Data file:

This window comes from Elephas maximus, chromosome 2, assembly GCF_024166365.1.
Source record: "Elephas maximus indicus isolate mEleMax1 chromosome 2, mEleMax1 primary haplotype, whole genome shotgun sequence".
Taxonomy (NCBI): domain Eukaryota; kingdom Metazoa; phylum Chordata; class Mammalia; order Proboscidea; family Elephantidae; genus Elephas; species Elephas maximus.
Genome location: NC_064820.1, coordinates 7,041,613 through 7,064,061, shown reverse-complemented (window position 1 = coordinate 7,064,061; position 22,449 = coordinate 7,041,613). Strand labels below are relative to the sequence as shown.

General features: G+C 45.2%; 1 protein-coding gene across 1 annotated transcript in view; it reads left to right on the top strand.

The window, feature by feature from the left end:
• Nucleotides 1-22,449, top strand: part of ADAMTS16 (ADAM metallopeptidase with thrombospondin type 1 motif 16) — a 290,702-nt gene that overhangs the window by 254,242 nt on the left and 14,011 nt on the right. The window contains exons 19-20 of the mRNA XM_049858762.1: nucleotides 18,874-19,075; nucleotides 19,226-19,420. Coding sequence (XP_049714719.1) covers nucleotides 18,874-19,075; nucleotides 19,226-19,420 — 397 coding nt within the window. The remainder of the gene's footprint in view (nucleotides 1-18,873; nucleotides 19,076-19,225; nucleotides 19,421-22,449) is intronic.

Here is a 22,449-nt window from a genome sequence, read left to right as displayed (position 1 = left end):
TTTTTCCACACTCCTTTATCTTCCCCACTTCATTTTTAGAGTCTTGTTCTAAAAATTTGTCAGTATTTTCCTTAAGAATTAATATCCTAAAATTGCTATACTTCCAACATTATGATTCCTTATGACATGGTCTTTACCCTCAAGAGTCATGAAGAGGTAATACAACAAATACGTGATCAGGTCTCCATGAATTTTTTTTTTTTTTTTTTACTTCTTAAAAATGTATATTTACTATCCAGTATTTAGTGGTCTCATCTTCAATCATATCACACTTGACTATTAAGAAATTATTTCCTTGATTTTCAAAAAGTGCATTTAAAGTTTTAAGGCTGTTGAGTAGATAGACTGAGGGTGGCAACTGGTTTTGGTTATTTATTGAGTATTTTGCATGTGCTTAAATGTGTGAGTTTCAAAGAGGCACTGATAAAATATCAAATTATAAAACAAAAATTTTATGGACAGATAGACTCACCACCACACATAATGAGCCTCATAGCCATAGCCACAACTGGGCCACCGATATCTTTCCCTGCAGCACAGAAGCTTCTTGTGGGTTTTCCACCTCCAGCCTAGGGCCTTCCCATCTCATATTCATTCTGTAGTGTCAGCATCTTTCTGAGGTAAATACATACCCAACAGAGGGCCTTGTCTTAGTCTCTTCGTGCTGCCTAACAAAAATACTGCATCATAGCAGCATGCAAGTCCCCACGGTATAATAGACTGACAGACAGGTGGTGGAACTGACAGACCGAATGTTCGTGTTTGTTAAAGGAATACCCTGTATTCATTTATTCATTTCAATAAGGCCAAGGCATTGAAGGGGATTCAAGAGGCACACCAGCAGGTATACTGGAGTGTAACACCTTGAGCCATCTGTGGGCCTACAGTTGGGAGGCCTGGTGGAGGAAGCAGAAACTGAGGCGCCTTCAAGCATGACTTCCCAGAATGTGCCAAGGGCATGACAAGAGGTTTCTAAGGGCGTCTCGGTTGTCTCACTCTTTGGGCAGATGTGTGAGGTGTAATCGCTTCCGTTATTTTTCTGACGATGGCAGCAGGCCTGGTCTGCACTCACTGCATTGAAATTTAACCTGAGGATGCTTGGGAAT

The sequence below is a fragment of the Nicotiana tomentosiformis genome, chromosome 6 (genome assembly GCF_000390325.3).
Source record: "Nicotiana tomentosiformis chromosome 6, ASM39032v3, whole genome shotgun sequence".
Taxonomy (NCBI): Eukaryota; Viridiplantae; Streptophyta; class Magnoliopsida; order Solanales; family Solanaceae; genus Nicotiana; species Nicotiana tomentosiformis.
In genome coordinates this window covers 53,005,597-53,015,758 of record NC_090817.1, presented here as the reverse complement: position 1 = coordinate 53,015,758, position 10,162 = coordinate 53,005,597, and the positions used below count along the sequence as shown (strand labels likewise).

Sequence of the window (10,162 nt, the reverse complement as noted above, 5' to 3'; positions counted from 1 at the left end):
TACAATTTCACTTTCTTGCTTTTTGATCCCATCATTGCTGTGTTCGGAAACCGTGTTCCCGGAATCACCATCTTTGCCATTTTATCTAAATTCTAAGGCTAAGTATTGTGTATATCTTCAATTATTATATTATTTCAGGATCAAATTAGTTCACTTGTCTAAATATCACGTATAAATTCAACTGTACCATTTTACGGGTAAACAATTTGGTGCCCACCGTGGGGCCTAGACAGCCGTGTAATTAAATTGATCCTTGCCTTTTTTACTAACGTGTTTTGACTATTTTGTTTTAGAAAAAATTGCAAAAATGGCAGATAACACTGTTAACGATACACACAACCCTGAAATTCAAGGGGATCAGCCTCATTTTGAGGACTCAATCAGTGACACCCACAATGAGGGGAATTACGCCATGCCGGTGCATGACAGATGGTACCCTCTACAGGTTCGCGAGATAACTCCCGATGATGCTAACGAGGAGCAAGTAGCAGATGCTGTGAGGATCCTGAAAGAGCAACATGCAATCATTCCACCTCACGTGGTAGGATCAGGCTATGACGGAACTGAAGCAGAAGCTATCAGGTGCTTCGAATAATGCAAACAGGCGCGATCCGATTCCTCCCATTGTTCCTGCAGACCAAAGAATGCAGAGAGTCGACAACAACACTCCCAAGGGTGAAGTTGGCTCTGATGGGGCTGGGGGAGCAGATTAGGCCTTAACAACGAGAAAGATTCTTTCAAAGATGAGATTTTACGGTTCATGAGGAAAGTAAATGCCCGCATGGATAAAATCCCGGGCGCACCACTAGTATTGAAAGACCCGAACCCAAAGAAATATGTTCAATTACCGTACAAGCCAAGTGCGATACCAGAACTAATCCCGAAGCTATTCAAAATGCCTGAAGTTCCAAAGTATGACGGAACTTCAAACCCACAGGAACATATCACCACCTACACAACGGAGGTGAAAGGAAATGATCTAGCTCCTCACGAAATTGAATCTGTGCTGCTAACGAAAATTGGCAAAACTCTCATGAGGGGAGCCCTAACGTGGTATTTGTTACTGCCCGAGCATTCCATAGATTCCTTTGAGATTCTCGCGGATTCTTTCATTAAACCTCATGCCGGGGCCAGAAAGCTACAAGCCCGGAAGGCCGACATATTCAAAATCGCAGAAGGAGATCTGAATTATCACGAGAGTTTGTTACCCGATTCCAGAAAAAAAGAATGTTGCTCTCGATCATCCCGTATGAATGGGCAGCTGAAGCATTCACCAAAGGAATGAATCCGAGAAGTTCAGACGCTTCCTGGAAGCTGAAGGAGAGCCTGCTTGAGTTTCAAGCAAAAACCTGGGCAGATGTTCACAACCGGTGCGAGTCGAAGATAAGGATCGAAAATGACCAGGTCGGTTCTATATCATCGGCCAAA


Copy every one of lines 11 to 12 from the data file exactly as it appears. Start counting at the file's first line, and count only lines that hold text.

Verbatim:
Source record: "Nicotiana tomentosiformis chromosome 6, ASM39032v3, whole genome shotgun sequence".
Taxonomy (NCBI): Eukaryota; Viridiplantae; Streptophyta; class Magnoliopsida; order Solanales; family Solanaceae; genus Nicotiana; species Nicotiana tomentosiformis.